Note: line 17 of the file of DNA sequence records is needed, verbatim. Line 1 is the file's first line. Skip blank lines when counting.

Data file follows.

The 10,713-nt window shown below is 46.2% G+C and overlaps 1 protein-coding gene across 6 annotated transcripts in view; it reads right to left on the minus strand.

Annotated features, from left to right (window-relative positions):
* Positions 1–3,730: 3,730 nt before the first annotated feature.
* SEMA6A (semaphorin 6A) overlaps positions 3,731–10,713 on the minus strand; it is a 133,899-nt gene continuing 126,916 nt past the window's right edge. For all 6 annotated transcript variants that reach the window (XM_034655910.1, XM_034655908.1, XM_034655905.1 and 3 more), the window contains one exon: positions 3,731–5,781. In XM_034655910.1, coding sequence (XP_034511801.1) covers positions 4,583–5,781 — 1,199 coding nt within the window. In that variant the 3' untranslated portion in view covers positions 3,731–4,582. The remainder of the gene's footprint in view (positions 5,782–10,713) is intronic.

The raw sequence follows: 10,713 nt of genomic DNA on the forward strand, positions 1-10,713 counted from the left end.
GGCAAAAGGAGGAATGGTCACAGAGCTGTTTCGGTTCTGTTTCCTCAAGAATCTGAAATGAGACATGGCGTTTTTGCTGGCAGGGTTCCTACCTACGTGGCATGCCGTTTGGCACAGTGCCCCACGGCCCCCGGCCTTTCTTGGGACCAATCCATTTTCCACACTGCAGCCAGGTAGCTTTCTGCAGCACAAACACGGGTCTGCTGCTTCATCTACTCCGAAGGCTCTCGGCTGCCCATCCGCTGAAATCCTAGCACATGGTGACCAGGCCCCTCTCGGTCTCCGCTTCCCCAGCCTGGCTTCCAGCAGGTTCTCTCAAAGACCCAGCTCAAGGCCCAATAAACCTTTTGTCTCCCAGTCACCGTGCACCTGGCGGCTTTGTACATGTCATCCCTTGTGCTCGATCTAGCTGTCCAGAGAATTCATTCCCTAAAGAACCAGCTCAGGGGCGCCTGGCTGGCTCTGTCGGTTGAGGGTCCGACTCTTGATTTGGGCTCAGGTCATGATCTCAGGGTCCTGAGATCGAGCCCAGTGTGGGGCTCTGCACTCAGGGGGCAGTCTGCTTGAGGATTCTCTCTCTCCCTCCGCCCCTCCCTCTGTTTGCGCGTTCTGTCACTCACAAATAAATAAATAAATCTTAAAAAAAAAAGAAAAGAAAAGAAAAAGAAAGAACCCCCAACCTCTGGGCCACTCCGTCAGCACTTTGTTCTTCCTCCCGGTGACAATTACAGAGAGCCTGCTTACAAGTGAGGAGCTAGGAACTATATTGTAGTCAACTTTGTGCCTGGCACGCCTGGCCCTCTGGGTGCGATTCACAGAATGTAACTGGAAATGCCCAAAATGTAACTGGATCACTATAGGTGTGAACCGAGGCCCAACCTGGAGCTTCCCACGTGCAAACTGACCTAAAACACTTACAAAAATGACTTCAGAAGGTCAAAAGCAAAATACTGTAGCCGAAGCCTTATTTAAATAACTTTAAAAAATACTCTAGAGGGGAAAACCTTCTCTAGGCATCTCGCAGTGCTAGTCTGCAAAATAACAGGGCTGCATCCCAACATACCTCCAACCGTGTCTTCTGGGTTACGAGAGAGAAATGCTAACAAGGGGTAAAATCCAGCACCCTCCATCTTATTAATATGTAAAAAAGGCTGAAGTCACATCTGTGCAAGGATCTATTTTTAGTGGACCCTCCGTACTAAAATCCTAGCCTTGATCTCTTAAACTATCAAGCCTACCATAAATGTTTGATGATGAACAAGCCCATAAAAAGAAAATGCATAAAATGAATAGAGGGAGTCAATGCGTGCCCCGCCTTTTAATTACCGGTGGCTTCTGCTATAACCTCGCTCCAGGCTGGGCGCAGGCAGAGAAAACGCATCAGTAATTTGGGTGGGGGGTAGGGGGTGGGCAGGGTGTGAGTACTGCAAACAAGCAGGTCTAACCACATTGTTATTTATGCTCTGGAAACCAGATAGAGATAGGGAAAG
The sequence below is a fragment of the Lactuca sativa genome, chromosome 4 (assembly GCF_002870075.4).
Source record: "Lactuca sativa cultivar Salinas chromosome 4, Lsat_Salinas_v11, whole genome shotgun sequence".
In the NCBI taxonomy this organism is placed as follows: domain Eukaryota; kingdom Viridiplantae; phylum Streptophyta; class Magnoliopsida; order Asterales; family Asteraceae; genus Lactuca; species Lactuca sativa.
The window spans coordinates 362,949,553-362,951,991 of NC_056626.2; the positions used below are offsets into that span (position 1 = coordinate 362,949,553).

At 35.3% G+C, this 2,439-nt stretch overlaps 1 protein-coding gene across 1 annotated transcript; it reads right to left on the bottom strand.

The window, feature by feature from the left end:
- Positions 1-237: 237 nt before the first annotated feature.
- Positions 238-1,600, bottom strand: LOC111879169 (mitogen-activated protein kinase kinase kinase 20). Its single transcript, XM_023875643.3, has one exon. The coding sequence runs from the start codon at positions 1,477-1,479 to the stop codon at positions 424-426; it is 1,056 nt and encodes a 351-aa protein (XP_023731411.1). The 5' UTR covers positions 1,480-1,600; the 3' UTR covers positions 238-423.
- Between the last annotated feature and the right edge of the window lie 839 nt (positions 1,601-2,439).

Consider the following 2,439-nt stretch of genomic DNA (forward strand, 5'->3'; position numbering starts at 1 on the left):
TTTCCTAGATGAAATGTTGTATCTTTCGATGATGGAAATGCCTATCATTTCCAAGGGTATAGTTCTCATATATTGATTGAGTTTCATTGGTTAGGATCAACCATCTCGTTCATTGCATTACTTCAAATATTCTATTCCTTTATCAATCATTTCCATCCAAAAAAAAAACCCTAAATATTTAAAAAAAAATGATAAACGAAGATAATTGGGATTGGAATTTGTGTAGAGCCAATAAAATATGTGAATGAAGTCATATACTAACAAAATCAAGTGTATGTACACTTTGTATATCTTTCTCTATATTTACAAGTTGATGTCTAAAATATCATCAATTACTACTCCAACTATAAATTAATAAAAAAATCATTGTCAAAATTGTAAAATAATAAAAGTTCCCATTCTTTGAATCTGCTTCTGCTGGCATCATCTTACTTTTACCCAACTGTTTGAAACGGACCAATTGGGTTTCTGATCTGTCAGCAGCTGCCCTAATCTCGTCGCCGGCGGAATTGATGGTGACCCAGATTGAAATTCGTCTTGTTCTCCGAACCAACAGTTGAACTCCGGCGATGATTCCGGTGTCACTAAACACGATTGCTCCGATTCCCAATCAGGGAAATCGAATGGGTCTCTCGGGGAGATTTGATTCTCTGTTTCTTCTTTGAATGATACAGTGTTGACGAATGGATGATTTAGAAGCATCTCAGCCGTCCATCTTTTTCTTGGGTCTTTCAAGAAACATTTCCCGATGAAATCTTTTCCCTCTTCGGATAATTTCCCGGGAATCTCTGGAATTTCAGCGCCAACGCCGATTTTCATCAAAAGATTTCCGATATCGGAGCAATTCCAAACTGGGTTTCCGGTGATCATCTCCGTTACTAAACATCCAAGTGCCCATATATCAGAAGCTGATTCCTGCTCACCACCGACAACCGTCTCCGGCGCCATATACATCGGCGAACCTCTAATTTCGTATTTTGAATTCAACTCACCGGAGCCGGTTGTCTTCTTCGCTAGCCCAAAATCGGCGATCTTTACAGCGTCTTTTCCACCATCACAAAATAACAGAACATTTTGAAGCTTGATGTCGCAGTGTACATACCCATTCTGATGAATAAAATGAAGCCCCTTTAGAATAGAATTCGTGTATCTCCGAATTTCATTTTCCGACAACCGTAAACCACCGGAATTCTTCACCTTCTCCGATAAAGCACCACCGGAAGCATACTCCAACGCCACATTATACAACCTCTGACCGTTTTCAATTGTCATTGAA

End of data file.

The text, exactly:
TTTCCTAGATGAAATGTTGTATCTTTCGATGATGGAAATGCCTATCATTTCCAAGGGTATAGTTCTCATATATTGATTGAGTTTCATTGGTTAGGATCAACCATCTCGTTCATTGCATTACTTCAAATATTCTATTCCTTTATCAATCATTTCCATCCAAAAAAAAAACCCTAAATATTTAAAAAAAAATGATAAACGAAGATAATTGGGATTGGAATTTGTGTAGAGCCAATAAAATATGTGAATGAAGTCATATACTAACAAAATCAAGTGTATGTACACTTTGTATATCTTTCTCTATATTTACAAGTTGATGTCTAAAATATCATCAATTACTACTCCAACTATAAATTAATAAAAAAATCATTGTCAAAATTGTAAAATAATAAAAGTTCCCATTCTTTGAATCTGCTTCTGCTGGCATCATCTTACTTTTACCCAACTGTTTGAAACGGACCAATTGGGTTTCTGATCTGTCAGCAGCTGCCCTAATCTCGTCGCCGGCGGAATTGATGGTGACCCAGATTGAAATTCGTCTTGTTCTCCGAACCAACAGTTGAACTCCGGCGATGATTCCGGTGTCACTAAACACGATTGCTCCGATTCCCAATCAGGGAAATCGAATGGGTCTCTCGGGGAGATTTGATTCTCTGTTTCTTCTTTGAATGATACAGTGTTGACGAATGGATGATTTAGAAGCATCTCAGCCGTCCATCTTTTTCTTGGGTCTTTCAAGAAACATTTCCCGATGAAATCTTTTCCCTCTTCGGATAATTTCCCGGGAATCTCTGGAATTTCAGCGCCAACGCCGATTTTCATCAAAAGATTTCCGATATCGGAGCAATTCCAAACTGGGTTTCCGGTGATCATCTCCGTTACTAAACATCCAAGTGCCCATATATCAGAAGCTGATTCCTGCTCACCACCGACAACCGTCTCCGGCGCCATATACATCGGCGAACCTCTAATTTCGTATTTTGAATTCAACTCACCGGAGCCGGTTGTCTTCTTCGCTAGCCCAAAATCGGCGATCTTTACAGCGTCTTTTCCACCATCACAAAATAACAGAACATTTTGAAGCTTGATGTCGCAGTGTACATACCCATTCTGATGAATAAAATGAAGCCCCTTTAGAATAGAATTCGTGTATCTCCGAATTTCATTTTCCGACAACCGTAAACCACCGGAATTCTTCACCTTCTCCGATAAAGCACCACCGGAAGCATACTCCAACGCCACATTATACAACCTCTGACCGTTTTCAATTGTCATTGAA